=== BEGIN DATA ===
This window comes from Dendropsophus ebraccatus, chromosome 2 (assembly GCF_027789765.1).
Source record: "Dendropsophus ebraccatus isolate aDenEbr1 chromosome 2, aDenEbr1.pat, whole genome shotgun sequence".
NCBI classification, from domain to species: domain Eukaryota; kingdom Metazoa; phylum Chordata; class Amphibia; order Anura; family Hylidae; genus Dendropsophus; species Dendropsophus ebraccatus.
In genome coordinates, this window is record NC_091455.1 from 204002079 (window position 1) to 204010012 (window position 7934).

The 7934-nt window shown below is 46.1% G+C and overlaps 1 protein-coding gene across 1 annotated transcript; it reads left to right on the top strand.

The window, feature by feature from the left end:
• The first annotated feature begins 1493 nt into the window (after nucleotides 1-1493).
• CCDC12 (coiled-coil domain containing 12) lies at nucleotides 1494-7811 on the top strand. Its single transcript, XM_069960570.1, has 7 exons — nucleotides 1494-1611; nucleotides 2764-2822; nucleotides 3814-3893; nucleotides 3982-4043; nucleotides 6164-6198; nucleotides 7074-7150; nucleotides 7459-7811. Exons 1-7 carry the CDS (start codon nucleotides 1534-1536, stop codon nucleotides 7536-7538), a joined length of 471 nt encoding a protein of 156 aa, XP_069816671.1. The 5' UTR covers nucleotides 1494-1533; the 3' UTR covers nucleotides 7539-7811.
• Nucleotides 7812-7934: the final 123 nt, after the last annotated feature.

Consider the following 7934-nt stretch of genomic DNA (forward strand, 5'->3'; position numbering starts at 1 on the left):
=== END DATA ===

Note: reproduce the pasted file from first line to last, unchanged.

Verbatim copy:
This window comes from Dendropsophus ebraccatus, chromosome 2 (assembly GCF_027789765.1).
Source record: "Dendropsophus ebraccatus isolate aDenEbr1 chromosome 2, aDenEbr1.pat, whole genome shotgun sequence".
NCBI classification, from domain to species: domain Eukaryota; kingdom Metazoa; phylum Chordata; class Amphibia; order Anura; family Hylidae; genus Dendropsophus; species Dendropsophus ebraccatus.
In genome coordinates, this window is record NC_091455.1 from 204002079 (window position 1) to 204010012 (window position 7934).

The 7934-nt window shown below is 46.1% G+C and overlaps 1 protein-coding gene across 1 annotated transcript; it reads left to right on the top strand.

The window, feature by feature from the left end:
• The first annotated feature begins 1493 nt into the window (after nucleotides 1-1493).
• CCDC12 (coiled-coil domain containing 12) lies at nucleotides 1494-7811 on the top strand. Its single transcript, XM_069960570.1, has 7 exons — nucleotides 1494-1611; nucleotides 2764-2822; nucleotides 3814-3893; nucleotides 3982-4043; nucleotides 6164-6198; nucleotides 7074-7150; nucleotides 7459-7811. Exons 1-7 carry the CDS (start codon nucleotides 1534-1536, stop codon nucleotides 7536-7538), a joined length of 471 nt encoding a protein of 156 aa, XP_069816671.1. The 5' UTR covers nucleotides 1494-1533; the 3' UTR covers nucleotides 7539-7811.
• Nucleotides 7812-7934: the final 123 nt, after the last annotated feature.

Consider the following 7934-nt stretch of genomic DNA (forward strand, 5'->3'; position numbering starts at 1 on the left):